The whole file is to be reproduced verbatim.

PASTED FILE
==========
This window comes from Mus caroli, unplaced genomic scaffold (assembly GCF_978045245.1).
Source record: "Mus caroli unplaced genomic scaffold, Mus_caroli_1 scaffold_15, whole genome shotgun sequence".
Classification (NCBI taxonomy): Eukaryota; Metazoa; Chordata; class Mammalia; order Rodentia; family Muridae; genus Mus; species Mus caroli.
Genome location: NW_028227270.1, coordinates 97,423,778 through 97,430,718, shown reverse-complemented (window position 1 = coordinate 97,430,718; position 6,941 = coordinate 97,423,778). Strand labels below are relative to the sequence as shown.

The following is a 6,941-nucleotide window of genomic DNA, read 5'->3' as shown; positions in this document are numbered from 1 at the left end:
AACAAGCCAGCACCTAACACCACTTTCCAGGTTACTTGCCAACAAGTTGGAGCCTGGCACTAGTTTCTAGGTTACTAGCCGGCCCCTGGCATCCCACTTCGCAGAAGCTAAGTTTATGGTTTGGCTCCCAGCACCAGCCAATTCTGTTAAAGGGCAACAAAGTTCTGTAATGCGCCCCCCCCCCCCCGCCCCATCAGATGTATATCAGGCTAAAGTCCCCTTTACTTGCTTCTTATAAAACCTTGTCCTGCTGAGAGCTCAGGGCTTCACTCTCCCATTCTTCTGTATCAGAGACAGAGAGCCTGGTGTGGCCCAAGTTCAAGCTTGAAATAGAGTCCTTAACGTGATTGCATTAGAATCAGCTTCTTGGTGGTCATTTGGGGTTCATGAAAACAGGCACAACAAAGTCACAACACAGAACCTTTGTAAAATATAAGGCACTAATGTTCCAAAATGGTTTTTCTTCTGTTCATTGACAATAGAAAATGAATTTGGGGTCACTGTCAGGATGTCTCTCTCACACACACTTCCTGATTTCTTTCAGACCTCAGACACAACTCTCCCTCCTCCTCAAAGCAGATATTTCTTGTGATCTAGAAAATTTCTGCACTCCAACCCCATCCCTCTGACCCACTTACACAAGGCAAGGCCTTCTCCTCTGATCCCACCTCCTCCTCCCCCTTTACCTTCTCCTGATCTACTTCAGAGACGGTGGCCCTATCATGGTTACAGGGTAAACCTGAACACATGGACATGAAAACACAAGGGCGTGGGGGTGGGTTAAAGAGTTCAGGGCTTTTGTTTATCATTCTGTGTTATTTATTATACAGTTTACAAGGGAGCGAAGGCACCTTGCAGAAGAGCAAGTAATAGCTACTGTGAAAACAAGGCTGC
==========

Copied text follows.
This window comes from Mus caroli, unplaced genomic scaffold (assembly GCF_978045245.1).
Source record: "Mus caroli unplaced genomic scaffold, Mus_caroli_1 scaffold_15, whole genome shotgun sequence".
Classification (NCBI taxonomy): Eukaryota; Metazoa; Chordata; class Mammalia; order Rodentia; family Muridae; genus Mus; species Mus caroli.
Genome location: NW_028227270.1, coordinates 97,423,778 through 97,430,718, shown reverse-complemented (window position 1 = coordinate 97,430,718; position 6,941 = coordinate 97,423,778). Strand labels below are relative to the sequence as shown.

The following is a 6,941-nucleotide window of genomic DNA, read 5'->3' as shown; positions in this document are numbered from 1 at the left end:
AACAAGCCAGCACCTAACACCACTTTCCAGGTTACTTGCCAACAAGTTGGAGCCTGGCACTAGTTTCTAGGTTACTAGCCGGCCCCTGGCATCCCACTTCGCAGAAGCTAAGTTTATGGTTTGGCTCCCAGCACCAGCCAATTCTGTTAAAGGGCAACAAAGTTCTGTAATGCGCCCCCCCCCCCCCGCCCCATCAGATGTATATCAGGCTAAAGTCCCCTTTACTTGCTTCTTATAAAACCTTGTCCTGCTGAGAGCTCAGGGCTTCACTCTCCCATTCTTCTGTATCAGAGACAGAGAGCCTGGTGTGGCCCAAGTTCAAGCTTGAAATAGAGTCCTTAACGTGATTGCATTAGAATCAGCTTCTTGGTGGTCATTTGGGGTTCATGAAAACAGGCACAACAAAGTCACAACACAGAACCTTTGTAAAATATAAGGCACTAATGTTCCAAAATGGTTTTTCTTCTGTTCATTGACAATAGAAAATGAATTTGGGGTCACTGTCAGGATGTCTCTCTCACACACACTTCCTGATTTCTTTCAGACCTCAGACACAACTCTCCCTCCTCCTCAAAGCAGATATTTCTTGTGATCTAGAAAATTTCTGCACTCCAACCCCATCCCTCTGACCCACTTACACAAGGCAAGGCCTTCTCCTCTGATCCCACCTCCTCCTCCCCCTTTACCTTCTCCTGATCTACTTCAGAGACGGTGGCCCTATCATGGTTACAGGGTAAACCTGAACACATGGACATGAAAACACAAGGGCGTGGGGGTGGGTTAAAGAGTTCAGGGCTTTTGTTTATCATTCTGTGTTATTTATTATACAGTTTACAAGGGAGCGAAGGCACCTTGCAGAAGAGCAAGTAATAGCTACTGTGAAAACAAGGCTGC